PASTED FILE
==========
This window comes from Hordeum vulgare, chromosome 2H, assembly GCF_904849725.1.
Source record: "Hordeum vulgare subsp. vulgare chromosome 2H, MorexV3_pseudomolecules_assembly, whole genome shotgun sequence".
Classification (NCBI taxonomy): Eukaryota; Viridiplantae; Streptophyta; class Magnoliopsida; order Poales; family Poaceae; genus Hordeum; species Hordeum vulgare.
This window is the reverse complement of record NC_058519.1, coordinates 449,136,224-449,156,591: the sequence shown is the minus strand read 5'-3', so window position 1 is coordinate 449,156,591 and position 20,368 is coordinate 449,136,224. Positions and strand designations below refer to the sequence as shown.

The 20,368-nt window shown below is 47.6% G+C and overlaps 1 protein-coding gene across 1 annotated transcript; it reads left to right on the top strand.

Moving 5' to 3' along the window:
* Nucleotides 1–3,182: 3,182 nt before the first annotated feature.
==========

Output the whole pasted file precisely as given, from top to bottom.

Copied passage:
This window comes from Hordeum vulgare, chromosome 2H, assembly GCF_904849725.1.
Source record: "Hordeum vulgare subsp. vulgare chromosome 2H, MorexV3_pseudomolecules_assembly, whole genome shotgun sequence".
Classification (NCBI taxonomy): Eukaryota; Viridiplantae; Streptophyta; class Magnoliopsida; order Poales; family Poaceae; genus Hordeum; species Hordeum vulgare.
This window is the reverse complement of record NC_058519.1, coordinates 449,136,224-449,156,591: the sequence shown is the minus strand read 5'-3', so window position 1 is coordinate 449,156,591 and position 20,368 is coordinate 449,136,224. Positions and strand designations below refer to the sequence as shown.

The 20,368-nt window shown below is 47.6% G+C and overlaps 1 protein-coding gene across 1 annotated transcript; it reads left to right on the top strand.

Moving 5' to 3' along the window:
* Nucleotides 1–3,182: 3,182 nt before the first annotated feature.